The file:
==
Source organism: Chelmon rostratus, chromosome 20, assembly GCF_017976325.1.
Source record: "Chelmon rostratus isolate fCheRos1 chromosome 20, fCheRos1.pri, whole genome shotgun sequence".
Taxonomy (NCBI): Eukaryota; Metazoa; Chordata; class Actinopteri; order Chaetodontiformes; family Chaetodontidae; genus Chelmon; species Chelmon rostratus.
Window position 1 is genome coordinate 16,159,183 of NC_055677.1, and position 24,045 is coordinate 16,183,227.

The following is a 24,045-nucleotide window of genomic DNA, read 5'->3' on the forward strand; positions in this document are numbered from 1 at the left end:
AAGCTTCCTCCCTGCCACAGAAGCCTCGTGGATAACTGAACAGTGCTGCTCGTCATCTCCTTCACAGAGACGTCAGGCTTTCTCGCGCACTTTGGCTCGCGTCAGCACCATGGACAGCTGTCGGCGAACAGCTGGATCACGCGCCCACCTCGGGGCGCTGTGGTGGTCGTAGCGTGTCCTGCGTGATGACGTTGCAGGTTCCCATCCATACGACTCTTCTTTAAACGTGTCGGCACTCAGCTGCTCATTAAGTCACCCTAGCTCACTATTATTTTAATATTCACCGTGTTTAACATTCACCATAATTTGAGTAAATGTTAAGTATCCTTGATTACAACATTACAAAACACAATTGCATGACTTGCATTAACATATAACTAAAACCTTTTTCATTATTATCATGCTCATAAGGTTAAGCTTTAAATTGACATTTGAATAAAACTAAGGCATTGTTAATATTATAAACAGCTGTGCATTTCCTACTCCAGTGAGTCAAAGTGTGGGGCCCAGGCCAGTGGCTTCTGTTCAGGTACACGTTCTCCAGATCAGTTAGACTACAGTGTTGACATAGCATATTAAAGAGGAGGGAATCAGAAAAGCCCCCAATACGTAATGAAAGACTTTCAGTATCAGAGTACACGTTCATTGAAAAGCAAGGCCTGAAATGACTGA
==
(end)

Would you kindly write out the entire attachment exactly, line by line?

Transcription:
Source organism: Chelmon rostratus, chromosome 20, assembly GCF_017976325.1.
Source record: "Chelmon rostratus isolate fCheRos1 chromosome 20, fCheRos1.pri, whole genome shotgun sequence".
Taxonomy (NCBI): Eukaryota; Metazoa; Chordata; class Actinopteri; order Chaetodontiformes; family Chaetodontidae; genus Chelmon; species Chelmon rostratus.
Window position 1 is genome coordinate 16,159,183 of NC_055677.1, and position 24,045 is coordinate 16,183,227.

The following is a 24,045-nucleotide window of genomic DNA, read 5'->3' on the forward strand; positions in this document are numbered from 1 at the left end:
AAGCTTCCTCCCTGCCACAGAAGCCTCGTGGATAACTGAACAGTGCTGCTCGTCATCTCCTTCACAGAGACGTCAGGCTTTCTCGCGCACTTTGGCTCGCGTCAGCACCATGGACAGCTGTCGGCGAACAGCTGGATCACGCGCCCACCTCGGGGCGCTGTGGTGGTCGTAGCGTGTCCTGCGTGATGACGTTGCAGGTTCCCATCCATACGACTCTTCTTTAAACGTGTCGGCACTCAGCTGCTCATTAAGTCACCCTAGCTCACTATTATTTTAATATTCACCGTGTTTAACATTCACCATAATTTGAGTAAATGTTAAGTATCCTTGATTACAACATTACAAAACACAATTGCATGACTTGCATTAACATATAACTAAAACCTTTTTCATTATTATCATGCTCATAAGGTTAAGCTTTAAATTGACATTTGAATAAAACTAAGGCATTGTTAATATTATAAACAGCTGTGCATTTCCTACTCCAGTGAGTCAAAGTGTGGGGCCCAGGCCAGTGGCTTCTGTTCAGGTACACGTTCTCCAGATCAGTTAGACTACAGTGTTGACATAGCATATTAAAGAGGAGGGAATCAGAAAAGCCCCCAATACGTAATGAAAGACTTTCAGTATCAGAGTACACGTTCATTGAAAAGCAAGGCCTGAAATGACTGA